Hey Paul, that's correct; there's no state stored between expressions. It's planned that there be a text editor where you can put top-level definitions, kinda similar to DrScheme, if you know of it. You may notice parts of the tutorial that would've been better (e.g. having to write `let .. in ..`) with state between expressions. I will rewrite those once this is implemented.

Actually, I'm already into Haskell; my comment was poorly worded but I meant I hope it does the same for other people :-).

> It's planned that there be a text editor where you can put top-level definitions

Good to hear, I like the way Dr. Scheme does it and it makes for a good learning environment.

Great, I always wanted to try these languages But

let villain = (28,"chirs") in fst villain

is a big turnoff.

Yep, that seems to be everyone's main complaint! I should've known it wouldn't be intuitive. Oh well, lesson learned. Hopefully this is the only step like that! Cheers!

Maybe you can break up queries in keywords, where each keyword triggers a JS-balloon or title="" with explanation of its function. This way people unfamiliar with the language won't need to look up what fst is and why it is there (how rigid the syntax is).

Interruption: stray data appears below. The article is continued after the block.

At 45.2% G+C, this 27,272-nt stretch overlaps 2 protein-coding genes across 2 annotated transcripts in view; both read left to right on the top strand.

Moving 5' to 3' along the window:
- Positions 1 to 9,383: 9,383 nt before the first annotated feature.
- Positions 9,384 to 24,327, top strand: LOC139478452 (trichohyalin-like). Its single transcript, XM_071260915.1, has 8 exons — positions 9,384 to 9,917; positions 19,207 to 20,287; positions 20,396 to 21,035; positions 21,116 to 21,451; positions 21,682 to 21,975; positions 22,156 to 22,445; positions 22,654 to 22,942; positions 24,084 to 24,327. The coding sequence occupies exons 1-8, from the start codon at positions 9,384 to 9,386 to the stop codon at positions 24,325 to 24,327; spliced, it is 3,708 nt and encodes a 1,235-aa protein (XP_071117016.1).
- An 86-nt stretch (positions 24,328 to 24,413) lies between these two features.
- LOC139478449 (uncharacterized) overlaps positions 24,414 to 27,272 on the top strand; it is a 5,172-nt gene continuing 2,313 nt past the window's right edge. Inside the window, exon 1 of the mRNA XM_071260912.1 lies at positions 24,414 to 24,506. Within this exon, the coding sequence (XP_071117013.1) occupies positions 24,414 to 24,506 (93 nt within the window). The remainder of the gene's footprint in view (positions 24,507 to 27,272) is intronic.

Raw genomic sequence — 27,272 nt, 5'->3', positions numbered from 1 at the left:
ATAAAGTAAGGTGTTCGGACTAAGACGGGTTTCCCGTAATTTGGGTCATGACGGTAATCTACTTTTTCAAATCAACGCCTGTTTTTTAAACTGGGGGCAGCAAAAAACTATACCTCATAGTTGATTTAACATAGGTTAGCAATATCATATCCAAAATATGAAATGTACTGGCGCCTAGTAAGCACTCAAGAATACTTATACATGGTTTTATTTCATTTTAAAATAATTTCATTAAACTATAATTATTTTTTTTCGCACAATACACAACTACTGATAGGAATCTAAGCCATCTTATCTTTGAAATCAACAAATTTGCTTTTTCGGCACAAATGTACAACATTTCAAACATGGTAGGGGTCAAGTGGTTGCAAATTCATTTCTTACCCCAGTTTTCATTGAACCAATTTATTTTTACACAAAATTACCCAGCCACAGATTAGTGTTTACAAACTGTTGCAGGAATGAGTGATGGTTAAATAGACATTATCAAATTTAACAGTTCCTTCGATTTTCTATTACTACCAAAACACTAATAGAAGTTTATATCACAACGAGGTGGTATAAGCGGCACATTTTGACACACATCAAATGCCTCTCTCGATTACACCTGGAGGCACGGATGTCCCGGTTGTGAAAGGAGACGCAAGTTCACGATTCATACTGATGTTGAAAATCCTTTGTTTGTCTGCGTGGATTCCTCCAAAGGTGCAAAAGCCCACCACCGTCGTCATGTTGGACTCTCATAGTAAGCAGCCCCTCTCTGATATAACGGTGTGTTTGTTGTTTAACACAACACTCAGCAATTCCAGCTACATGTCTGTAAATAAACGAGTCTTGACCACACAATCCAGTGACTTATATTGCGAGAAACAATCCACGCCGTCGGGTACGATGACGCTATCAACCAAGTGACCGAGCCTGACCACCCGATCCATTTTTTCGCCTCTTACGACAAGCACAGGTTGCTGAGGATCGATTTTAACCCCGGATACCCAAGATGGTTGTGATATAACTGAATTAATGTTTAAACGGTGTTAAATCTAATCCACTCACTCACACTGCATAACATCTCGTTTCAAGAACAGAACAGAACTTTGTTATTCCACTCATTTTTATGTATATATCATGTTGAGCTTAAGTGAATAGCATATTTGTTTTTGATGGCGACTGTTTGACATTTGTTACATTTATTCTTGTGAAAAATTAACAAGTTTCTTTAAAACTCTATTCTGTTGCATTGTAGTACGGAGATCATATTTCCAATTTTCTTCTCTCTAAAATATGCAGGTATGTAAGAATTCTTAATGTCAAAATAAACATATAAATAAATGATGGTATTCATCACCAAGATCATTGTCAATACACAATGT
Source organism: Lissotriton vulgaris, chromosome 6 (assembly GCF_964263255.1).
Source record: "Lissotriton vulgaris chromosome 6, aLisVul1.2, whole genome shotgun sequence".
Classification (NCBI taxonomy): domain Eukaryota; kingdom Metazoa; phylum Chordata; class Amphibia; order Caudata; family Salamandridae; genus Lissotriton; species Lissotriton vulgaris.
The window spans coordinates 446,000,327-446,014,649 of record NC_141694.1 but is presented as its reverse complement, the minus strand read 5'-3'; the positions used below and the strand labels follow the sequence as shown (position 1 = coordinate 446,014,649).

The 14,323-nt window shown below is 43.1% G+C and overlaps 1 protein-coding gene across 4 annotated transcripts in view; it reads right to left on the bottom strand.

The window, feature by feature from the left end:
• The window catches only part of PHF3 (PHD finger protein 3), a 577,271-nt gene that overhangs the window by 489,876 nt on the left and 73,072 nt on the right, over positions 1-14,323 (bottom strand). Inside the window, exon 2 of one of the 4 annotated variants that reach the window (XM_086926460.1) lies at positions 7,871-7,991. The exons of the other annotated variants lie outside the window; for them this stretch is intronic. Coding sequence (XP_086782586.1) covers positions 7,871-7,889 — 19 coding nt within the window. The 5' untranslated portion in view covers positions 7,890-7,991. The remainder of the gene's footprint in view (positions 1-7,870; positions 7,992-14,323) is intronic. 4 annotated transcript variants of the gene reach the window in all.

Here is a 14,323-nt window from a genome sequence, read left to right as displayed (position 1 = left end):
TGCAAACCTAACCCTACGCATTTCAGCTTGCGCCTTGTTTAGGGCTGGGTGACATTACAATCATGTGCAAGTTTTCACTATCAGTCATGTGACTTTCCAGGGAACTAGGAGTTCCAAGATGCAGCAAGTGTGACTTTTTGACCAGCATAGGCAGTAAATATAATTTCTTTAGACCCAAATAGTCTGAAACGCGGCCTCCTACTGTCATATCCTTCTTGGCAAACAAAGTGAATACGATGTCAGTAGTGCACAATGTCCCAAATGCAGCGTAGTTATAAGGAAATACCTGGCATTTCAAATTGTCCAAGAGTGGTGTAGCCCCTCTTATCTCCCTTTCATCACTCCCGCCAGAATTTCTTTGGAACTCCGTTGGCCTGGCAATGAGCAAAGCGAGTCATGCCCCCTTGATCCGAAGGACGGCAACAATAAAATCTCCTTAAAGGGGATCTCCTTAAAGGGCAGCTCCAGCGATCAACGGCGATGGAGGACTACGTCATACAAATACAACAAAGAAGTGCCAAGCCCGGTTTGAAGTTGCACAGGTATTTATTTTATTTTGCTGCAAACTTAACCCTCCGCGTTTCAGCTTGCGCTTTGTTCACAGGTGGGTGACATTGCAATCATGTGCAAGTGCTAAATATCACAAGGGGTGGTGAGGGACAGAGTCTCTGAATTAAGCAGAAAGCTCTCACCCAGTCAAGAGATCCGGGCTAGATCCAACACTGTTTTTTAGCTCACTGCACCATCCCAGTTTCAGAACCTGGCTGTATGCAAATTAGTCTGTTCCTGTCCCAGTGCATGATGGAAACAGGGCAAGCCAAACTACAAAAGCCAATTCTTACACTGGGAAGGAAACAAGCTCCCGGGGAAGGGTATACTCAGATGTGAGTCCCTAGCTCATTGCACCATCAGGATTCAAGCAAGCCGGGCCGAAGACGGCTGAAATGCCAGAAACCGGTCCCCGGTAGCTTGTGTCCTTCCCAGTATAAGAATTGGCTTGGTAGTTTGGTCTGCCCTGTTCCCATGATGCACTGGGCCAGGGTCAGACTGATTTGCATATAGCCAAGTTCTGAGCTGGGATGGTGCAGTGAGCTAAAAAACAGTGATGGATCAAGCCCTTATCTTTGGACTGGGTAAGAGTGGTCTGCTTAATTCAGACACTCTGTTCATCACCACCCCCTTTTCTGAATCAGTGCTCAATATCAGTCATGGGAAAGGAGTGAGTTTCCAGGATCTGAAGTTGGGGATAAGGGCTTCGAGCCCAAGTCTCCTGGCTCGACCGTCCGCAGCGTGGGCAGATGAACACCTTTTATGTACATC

Otherwise it is the languages fault, not yours. Sad that issues like keyword naming and syntax is often not taken seriously enough by language authors. Popularity really puts languages under a constrain of development towards the intuitive.

Would you agree with me that we need a very transparent and human readable super-language, that other languages can be easily translated into? This way it can exist exclusively for the definition of algorithms and learning purposes. This way speed and re-usability will never be an issue, and developers of this language won't need to keep its weaknesses for the sake of forward compatibility.

Hmm bubbles/titles on syntax sounds like a good idea, thanks!

I suppose if you want a super-language, you would have a language which starts from very simple constructs and one straight-forward way to define new syntax and semantics to fit a given problem, within that language itself; so that for any given problem, someone can read the solution, and if they don't know the syntax/semantics, they can read the definition which is in turn written in this really simple language. Lisp is mostly ideal for this.